Functionality is arguably the primary driver of the fleet market; if a car satiates certain tax and practicality demands, it’s likely to succeed.
Combine functionality with desirability, though, and you’ve got a hit. Just look at Apple.
The i40 is Hyundai’s iPad. Well, that’s what the company thinks it is.
You’ll probably agree it’s a handsome thing, even as an estate – the saloon will be launched later this year – and when it goes on sale in September the Blue Drive eco version will boast best-in-class CO2 emissions. And almost best-in-class practicality.
The i30 hatchback began Hyundai’s trickle into the fleet market, and now, senior vice-president Allan Rushforth told Fleet News, the tide is about to turn.
“Prior to last year, Hyundai’s single biggest fleet order was 250 cars,” he says.
“Hyundai is quite young and immature in terms of the fleet market, selling cars to SMEs rather than big companies. But that’s before i40 orders.”
Hyundai expects 50% of the annual 5,500 i40 sales to go to fleet.
This optimism is based not only on Rushforth’s proclamation of the i40 as Hyundai’s “first serious D-segment competitor,” but also the company’s belief that this is its best car ever.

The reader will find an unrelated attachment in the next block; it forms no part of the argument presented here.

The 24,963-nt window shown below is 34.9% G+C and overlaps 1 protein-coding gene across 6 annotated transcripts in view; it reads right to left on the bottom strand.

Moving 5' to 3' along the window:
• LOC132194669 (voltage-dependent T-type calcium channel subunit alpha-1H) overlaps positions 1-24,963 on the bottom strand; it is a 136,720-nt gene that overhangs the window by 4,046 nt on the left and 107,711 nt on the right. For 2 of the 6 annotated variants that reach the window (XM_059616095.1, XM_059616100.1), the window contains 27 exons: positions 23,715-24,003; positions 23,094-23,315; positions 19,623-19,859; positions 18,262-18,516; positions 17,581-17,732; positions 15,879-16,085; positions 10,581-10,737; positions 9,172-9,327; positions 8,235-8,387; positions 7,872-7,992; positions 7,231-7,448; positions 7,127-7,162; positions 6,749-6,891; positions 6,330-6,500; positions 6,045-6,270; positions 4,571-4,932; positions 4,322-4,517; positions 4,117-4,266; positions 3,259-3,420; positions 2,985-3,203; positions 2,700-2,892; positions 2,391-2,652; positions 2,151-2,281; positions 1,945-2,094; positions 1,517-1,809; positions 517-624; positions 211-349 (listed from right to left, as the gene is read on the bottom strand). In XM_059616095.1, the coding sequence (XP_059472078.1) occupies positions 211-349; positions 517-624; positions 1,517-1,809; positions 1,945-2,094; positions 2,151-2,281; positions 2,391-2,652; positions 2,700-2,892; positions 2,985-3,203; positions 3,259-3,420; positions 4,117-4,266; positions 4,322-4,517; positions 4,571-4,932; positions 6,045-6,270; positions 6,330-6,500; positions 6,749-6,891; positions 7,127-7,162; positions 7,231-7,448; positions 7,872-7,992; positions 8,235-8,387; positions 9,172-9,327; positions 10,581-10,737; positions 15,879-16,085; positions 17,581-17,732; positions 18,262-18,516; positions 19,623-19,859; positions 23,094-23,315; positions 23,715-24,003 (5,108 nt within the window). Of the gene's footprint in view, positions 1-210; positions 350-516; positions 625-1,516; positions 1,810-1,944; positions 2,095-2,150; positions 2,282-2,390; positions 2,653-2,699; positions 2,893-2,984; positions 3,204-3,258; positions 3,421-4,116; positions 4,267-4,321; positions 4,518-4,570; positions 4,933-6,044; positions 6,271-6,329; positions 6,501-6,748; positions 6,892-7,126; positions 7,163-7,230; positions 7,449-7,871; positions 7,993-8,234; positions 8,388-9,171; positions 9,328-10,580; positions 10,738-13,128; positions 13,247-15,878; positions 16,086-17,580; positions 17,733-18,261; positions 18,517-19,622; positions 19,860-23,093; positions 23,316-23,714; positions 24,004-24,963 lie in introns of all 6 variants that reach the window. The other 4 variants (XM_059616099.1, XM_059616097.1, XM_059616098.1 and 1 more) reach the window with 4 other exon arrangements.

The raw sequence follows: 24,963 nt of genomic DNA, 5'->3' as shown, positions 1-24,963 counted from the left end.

The cynic might suggest that’s not too difficult a prize for the i40 to take, but our first drive of a late pre-production car reveals the i40 will become a serious alternative to the cluster of perfectly agreeable D-segment cars already available.
For a start it feels spacious, particularly rearward, with plenty of rear legroom and a large boot.
The cabin quality falls slightly short of the class-leading Ford Mondeo’s, but the dashboard is designed with a neat balance of style and intuitiveness.
Hyundai is still choosing between two suspension set-ups, one softer and perhaps more agreeable for high-mileage users, the other firmer, sportier, in the Mondeo mould.
The latter makes the i40 genuinely involving to drive, and it’s the one we prefer – though that’s without having tried it on a pothole-infested UK back road.
Either way the i40 will offer cost effectiveness – at launch, the lowest emitting Blue Drive eco version will have lowest-in-class 113g/km CO2 emissions.
It’s powered by a 114bhp 1.7-litre diesel unit featuring ISG start-stop technology.
We drove the 136bhp version, with 124g/km. It’s not particularly quick and can get a little coarse when pushed hard, but it is very quiet at idle and cruising speed.
So, big, good looking and, hopefully, cheap (prices are to be confirmed but are likely to start at around £20,000).
For the time being, Hyundai’s confidence seems well placed.
Author: Mark Nichol